Exploring worlds beyond our planet is a pretty hot item. Perhaps not since the space race of the 60s has there been so much international action when it comes to sending missions into space. The United States has the pedal to the metal in terms of getting humans back on the moon, with the hopes of eventually putting astronauts on the surface of Mars. The U.S. isn’t the only country that’s busy with mission-planning, though. China has plans to launch its own orbiter and rover to explore Mars, and they’re on track to accomplish that task by next year.
This particular mission is unique in that the craft that’s being built is a combination of a rover and orbiter.
For the orbiter portion of the craft’s missions, it will put to use a camera capable of sending incredibly high-resolution images back to Earth, as well as a spectrometer for studying minerals on the surface, a magnetometer, particle analyzers, and radar capable of scanning below the surface of Mars.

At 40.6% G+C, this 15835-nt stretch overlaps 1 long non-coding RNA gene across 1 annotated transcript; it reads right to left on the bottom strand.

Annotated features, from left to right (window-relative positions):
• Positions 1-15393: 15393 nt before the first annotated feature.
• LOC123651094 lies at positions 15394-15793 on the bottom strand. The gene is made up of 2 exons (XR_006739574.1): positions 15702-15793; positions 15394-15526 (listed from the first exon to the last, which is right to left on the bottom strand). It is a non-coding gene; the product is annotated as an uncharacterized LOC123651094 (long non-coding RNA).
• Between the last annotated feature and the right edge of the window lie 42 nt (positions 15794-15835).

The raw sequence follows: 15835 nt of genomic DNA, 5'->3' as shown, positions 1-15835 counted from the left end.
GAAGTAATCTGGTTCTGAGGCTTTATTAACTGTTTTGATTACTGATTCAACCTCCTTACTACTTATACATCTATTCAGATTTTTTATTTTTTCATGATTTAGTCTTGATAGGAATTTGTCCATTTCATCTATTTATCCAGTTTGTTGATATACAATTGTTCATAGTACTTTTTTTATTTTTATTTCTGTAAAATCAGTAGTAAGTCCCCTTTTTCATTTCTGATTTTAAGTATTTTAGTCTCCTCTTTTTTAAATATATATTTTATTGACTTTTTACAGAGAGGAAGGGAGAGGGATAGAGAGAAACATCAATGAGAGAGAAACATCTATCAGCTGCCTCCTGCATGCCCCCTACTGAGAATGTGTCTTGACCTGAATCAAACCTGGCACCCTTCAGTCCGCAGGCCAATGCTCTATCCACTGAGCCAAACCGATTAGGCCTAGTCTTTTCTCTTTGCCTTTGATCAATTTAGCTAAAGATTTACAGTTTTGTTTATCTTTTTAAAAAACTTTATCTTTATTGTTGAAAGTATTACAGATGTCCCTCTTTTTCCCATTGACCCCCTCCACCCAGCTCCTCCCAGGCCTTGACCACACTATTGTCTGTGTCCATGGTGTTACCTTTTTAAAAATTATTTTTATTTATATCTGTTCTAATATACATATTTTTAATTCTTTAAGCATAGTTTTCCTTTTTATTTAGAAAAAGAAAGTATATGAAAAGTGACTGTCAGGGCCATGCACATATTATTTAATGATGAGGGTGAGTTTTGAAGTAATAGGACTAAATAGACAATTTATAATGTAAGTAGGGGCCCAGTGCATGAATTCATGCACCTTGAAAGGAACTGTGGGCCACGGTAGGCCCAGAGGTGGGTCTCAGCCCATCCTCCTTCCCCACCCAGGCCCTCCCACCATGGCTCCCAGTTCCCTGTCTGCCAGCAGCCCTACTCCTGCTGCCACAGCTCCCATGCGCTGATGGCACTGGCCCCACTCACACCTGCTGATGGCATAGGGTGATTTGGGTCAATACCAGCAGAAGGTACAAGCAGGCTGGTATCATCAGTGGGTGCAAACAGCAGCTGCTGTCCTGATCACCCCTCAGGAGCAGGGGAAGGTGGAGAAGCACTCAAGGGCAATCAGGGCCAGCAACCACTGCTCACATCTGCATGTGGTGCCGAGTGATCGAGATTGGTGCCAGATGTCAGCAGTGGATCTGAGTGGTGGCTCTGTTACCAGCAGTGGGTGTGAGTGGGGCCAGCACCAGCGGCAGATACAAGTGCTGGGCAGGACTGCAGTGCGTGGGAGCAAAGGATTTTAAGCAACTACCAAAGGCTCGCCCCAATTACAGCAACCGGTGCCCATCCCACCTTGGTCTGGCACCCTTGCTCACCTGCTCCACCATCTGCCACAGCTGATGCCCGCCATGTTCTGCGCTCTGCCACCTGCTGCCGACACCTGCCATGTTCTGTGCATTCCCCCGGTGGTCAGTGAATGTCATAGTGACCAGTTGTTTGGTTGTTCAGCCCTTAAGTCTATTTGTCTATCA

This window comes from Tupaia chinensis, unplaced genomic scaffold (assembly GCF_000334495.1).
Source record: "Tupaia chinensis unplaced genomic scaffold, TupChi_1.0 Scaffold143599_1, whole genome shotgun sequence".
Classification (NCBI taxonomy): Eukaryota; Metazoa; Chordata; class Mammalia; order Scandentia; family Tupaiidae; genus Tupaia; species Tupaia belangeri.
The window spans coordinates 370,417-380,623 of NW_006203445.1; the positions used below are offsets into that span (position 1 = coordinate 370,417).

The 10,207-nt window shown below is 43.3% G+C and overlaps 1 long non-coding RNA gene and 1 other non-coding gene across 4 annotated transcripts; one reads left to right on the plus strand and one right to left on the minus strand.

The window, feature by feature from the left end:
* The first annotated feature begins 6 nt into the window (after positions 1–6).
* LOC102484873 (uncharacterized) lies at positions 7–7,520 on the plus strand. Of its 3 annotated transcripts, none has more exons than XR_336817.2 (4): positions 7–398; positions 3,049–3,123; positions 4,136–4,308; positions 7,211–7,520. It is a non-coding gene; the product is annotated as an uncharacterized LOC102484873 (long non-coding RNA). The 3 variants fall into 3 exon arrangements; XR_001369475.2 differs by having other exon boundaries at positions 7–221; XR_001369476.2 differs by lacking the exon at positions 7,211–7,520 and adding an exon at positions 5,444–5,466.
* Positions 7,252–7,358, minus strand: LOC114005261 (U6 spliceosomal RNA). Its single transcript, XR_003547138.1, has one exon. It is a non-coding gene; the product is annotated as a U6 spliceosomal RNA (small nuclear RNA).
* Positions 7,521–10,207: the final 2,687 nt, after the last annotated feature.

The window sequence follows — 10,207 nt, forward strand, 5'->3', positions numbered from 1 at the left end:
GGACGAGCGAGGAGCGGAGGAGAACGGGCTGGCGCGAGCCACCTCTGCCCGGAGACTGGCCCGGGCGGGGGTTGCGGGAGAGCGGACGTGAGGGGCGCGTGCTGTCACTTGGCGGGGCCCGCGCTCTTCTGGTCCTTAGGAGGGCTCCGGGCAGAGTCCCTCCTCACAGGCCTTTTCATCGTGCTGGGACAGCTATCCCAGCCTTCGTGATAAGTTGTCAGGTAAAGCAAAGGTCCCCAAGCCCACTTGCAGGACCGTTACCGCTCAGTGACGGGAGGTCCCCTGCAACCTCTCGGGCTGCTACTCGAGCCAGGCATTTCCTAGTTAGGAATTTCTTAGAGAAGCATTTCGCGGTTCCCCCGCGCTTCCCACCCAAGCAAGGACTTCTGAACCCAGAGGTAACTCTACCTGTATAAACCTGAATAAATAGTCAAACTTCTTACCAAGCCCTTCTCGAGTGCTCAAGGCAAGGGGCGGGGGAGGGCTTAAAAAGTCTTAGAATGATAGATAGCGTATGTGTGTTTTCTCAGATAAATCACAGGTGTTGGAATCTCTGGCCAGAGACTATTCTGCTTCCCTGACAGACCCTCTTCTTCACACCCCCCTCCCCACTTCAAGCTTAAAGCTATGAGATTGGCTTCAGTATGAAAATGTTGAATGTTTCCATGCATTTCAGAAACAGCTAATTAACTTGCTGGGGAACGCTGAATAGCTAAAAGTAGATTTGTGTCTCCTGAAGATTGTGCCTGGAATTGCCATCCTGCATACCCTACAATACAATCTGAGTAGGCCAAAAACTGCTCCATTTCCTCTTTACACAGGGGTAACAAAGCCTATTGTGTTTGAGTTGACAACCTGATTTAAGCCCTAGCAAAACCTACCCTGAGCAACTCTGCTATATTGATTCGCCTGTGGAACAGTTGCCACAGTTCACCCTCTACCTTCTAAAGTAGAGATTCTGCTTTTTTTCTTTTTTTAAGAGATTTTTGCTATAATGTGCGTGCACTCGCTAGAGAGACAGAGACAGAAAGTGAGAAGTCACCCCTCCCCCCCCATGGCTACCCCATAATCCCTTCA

The rover that’s being designed is nearly twice the size of the current Yutu model that China has deployed to the surface of the moon. The Mars model will be solar-powered and equipped with a multispectral camera, instrumentation for analyzing Mars’ magnetic fields and climate, and ground-penetrating radar.
Tests were recently completed by the China Aerospace Science and Technology Corporation on the engine that will be used to provide the thrust needed to slow the craft down before touching down on the surface of Mars.
China has had a bit of practice with landing rovers. They sent up the Chang’e-3 and Change’e-4 and managed to land both on the moon. However, landing craft on the surface of Mars is going to be far more challenging. Most of those challenges are a result of Mars’ thin atmosphere. The thin air means that landing craft will be exposed to much more heat, while at the same time rendering parachutes virtually useless. The craft being designed for the Mars landing will still use a parachute, but it’s being designed to be supersonic and will be used in conjunction with a powered descent thanks to the engine thrust that was just tested.
We should see China launch the Mars rover/orbiter during a window in July or August 2020.